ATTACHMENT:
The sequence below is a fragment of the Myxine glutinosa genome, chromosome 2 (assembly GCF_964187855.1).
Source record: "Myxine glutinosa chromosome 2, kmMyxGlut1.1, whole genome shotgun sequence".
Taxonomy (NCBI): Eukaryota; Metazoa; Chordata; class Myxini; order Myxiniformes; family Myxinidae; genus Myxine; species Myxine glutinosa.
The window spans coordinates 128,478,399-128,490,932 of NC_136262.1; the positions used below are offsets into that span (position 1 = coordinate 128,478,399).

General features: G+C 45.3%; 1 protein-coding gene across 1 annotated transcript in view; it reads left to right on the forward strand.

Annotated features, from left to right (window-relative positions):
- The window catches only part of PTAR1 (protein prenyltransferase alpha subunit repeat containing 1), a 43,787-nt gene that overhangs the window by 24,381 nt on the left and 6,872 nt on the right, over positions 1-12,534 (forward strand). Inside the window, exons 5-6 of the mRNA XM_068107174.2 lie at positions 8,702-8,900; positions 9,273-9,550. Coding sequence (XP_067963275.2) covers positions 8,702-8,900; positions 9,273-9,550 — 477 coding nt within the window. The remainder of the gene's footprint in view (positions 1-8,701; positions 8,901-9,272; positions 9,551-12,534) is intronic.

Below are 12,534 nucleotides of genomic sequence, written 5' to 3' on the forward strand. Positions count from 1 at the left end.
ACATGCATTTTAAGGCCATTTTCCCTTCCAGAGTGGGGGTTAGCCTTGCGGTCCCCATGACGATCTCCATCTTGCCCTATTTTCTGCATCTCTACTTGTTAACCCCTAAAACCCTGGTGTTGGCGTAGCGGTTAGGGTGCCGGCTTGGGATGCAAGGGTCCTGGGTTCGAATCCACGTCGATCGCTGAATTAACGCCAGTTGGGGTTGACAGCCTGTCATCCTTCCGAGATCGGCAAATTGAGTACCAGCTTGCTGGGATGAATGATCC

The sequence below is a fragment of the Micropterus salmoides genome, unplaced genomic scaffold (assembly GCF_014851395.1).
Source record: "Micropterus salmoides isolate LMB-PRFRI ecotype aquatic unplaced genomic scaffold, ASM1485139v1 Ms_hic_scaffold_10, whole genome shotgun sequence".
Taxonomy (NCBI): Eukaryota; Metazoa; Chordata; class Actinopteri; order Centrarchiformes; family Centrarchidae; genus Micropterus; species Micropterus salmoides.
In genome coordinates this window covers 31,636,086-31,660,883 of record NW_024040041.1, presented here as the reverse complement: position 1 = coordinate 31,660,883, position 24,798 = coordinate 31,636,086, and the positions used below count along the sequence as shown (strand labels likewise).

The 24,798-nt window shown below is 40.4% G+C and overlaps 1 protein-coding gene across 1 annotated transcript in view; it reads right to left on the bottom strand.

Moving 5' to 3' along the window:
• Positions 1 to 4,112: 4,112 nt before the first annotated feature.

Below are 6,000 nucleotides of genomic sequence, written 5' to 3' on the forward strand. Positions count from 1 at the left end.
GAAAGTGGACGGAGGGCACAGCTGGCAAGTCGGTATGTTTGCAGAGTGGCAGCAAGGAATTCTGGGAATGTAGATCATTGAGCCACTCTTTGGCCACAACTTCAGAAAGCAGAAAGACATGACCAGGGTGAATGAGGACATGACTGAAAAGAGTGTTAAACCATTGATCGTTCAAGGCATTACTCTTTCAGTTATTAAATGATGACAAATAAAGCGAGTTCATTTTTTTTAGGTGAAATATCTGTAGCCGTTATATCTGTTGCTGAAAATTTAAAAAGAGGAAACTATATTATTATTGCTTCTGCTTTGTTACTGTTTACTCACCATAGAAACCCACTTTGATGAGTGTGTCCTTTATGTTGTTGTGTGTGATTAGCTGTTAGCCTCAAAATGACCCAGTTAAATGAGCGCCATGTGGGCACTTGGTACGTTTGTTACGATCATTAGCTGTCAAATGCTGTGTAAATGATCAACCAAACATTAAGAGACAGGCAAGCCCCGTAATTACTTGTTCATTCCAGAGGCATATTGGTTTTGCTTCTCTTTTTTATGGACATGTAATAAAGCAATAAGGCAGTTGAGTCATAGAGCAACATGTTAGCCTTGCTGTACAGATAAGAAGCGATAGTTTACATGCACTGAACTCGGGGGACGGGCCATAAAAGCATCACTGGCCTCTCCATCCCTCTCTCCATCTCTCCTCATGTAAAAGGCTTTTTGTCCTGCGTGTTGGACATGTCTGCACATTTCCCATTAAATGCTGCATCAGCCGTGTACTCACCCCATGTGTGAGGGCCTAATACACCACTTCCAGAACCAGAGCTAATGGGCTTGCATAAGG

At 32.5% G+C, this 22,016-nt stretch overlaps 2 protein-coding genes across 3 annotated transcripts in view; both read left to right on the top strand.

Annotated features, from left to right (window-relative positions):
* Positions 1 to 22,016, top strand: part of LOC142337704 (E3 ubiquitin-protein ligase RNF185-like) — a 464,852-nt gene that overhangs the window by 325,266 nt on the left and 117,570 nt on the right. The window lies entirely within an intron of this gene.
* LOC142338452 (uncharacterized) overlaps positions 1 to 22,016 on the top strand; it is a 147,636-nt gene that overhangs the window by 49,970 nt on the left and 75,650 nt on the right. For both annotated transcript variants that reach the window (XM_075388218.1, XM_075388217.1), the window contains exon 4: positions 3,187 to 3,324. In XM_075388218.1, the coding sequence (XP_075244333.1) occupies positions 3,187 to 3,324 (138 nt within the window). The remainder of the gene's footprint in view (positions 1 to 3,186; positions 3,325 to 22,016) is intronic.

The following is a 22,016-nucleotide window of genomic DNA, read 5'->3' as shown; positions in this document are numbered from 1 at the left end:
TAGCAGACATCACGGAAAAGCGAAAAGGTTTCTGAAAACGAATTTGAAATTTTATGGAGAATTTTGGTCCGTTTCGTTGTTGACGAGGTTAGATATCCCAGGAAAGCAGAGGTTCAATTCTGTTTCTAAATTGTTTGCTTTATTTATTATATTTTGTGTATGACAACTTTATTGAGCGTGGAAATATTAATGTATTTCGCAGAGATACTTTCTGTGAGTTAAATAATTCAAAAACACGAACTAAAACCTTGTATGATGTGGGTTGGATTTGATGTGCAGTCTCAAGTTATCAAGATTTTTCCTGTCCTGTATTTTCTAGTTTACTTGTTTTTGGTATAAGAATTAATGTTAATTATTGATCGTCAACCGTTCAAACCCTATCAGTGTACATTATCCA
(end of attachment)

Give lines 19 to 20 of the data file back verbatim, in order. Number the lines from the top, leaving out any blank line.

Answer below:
At 32.5% G+C, this 22,016-nt stretch overlaps 2 protein-coding genes across 3 annotated transcripts in view; both read left to right on the top strand.

Annotated features, from left to right (window-relative positions):